Importantly, Madam Adeosun must know that what led to the uproar and strident calls for her removal was not whether she had a NYSC certificate or needed the certificate to be able to hold the office of a minister, but the fact that she presented a forged Exemption Certificate to the authorities. The forgery was not discovered until the press exposed the lie.
On July 7, a Federal High Court in Abuja ruled that Mrs Kemi Adeosun, as of the time she was appointed a Minister in the cabinet of President Muhammadu Buhari, did not need an NYSC Discharge Certificate or any form of waiver to be able to hold such a high public office or contest any election in Nigeria. The Presiding Judge, Honourabe Justice Taiwo Taiwo, declared that, as a British citizen who graduated from a United Kingdom university at 22 years of age in 1989, Mrs Adeosun was unqualified to participate in the NYSC programme meant for Nigerian graduates. As reported in online edition of This Day newspaper of July 8, Honourabe Justice Taiwo argued that when Mrs Adeosun returned to Nigeria and became a Nigerian citizen at over 30 years old, she had become ineligible to participate in the NYSC scheme, adding that it would have been a criminal offence if she had participated in the NYSC under any guise.
For clearly understandable reasons, the former Minister took a victory tour across the social media to congratulate herself, family, lawyers and just about every other person in her orbit. Hear her: “The court, presided over by Honourabe Justice Taiwo Taiwo, ruled that the constitution does not require me to present my first degree certificate or any other certificate, including the NYSC certificate, to be appointed a Minister. More importantly, he also ruled that I was not eligible to perform NYSC by virtue of the constitution.” The triumphant former minister went further to declare that “the ruling vindicates me after a very traumatic spell.” Basking in victory, Mrs Adeosun made sure to throw in a veiled threat, declaring that “in light of the court’s ruling, I will at the appropriate time and without hesitation, take all further steps necessary within the law to protect my reputation.”
Mrs Adeosun deserves our collective gratitude in taking the courage to go to court to challenge a grey area in the NYSC law that affects many young Nigerians born to Nigerian parents abroad with the right of dual citizenship. Like many Nigerian parents and their offsprings who would benefit from Honourable Justice Taiwo’s ruling, I must congratulate Mrs Adeosun on her legal victory. Indeed, Madam Adeosun has every right to protect her reputation, but she must not push her luck too far by threatening legal action against her traducers. Nigerians have come to accept the fact that she was unfortunate to mix with the wrong crowd or some persons who sought and got the forged NYSC certificate on her behalf, only to expose the big lie when apparently they could not bend her to do their bidding. Such shenanigans are some of the reasons not a few decent Nigerians stay far away from politics to protect their reputations. Apparently Madam Adeosun could not resist the lure and glitter of politics; hence she was forced to swallow a poison pill in the public square.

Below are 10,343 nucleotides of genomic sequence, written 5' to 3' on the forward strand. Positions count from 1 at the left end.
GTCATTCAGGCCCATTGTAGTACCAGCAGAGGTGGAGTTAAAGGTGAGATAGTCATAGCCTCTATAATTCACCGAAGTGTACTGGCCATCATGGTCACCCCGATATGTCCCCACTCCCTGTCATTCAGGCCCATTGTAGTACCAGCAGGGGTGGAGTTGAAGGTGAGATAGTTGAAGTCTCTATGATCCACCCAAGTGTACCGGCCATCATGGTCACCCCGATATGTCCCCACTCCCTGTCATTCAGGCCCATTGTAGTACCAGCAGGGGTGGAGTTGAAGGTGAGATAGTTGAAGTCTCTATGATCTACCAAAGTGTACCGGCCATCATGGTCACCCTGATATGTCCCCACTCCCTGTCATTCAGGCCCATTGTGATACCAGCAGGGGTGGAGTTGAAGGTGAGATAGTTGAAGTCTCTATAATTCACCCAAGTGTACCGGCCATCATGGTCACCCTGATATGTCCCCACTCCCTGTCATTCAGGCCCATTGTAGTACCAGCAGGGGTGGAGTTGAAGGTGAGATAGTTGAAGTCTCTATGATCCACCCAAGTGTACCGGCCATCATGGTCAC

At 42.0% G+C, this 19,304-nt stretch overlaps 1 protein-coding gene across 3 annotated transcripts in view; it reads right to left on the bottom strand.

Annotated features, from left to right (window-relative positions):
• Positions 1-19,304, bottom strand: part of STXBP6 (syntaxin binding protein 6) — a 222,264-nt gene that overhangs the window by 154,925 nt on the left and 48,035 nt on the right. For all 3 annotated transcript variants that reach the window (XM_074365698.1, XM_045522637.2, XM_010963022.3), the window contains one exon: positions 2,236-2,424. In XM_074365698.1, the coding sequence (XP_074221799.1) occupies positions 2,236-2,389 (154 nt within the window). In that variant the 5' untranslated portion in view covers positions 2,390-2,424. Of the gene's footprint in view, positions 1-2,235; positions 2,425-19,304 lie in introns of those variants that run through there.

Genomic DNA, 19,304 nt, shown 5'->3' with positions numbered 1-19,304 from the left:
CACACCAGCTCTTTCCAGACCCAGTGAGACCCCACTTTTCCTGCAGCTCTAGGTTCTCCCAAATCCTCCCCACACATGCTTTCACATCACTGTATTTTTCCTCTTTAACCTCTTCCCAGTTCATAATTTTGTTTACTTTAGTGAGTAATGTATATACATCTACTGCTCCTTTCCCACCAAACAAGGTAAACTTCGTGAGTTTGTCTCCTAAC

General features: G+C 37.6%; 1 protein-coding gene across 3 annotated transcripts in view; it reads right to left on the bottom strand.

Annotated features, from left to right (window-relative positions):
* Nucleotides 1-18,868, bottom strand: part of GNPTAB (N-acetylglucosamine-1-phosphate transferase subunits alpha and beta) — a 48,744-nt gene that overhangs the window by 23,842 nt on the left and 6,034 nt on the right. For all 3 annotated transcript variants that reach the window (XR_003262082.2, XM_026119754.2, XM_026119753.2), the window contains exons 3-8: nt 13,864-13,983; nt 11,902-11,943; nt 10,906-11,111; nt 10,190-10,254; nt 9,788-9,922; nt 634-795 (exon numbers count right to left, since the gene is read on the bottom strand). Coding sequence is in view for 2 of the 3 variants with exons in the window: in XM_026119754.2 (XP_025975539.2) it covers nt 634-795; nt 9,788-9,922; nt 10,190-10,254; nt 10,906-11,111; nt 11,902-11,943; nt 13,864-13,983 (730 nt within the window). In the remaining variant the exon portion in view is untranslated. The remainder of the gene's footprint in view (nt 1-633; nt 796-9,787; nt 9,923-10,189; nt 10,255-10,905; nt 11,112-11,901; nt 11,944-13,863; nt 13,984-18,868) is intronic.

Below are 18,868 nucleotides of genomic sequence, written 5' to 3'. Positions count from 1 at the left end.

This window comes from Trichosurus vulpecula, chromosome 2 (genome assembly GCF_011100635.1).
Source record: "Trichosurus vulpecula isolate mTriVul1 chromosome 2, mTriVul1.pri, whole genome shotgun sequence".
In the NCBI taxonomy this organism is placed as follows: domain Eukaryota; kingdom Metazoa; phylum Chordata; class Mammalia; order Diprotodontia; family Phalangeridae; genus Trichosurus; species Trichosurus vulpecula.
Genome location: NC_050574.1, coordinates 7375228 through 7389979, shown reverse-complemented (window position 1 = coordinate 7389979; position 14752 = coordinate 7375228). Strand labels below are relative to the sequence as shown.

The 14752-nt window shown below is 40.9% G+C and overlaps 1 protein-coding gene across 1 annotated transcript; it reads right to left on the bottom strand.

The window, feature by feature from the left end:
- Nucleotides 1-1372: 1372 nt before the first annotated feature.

On a personal level, my unsolicited advice to you, Madam, is to not push your luck. Even in your treatise on social media, you conveniently choose not to answer whether you presented a forged certificate or not; a question that agitated the minds of not a few Nigerians while this debacle lasted. You do not need to answer that now, because even though the past may be a prologue, it is not destiny.
Importantly, Madam Adeosun must know that what led to the uproar and strident calls for her removal was not whether she had a NYSC certificate or needed the certificate to be able to hold the office of a minister, but the fact that she presented a forged Exemption Certificate to the authorities. The forgery was not discovered until the press exposed the lie. The former Minister must not also forget that the judgment was silent on the vexatious issue of a forged NYSC certificate, because that was never an issue before the court. The court only made a ruling based on the relief she herself sought, namely, that she did not require the NYSC certificate to be appointed as a Minister. That should be good enough for Madam Adeosun, especially because the threat to retrieve a ruined reputations from a highly charged public interest disputation can be a slippery slope.
Nigerians are a very forgiving people; they have moved on, so Madam Adeosun should let sleeping dogs lie. On a personal level, my unsolicited advice to you, Madam, is to not push your luck. Even in your treatise on social media, you conveniently choose not to answer whether you presented a forged certificate or not; a question that agitated the minds of not a few Nigerians while this debacle lasted. You do not need to answer that now, because even though the past may be a prologue, it is not destiny. Your colourful launch of the DashMe Foundation, with the Vice President in attendance, amply demonstrated your continuing star power and potential for a great comeback. Keep your eye on the ball and do not look back, for the past is gone and only the future beckons. And now, Madam Adeosun, whatever be the case, accept my best wishes for a glorious future where NYSC certificates do not rule the roost.
Wale Oloko writes from Lagos, Nigeria.
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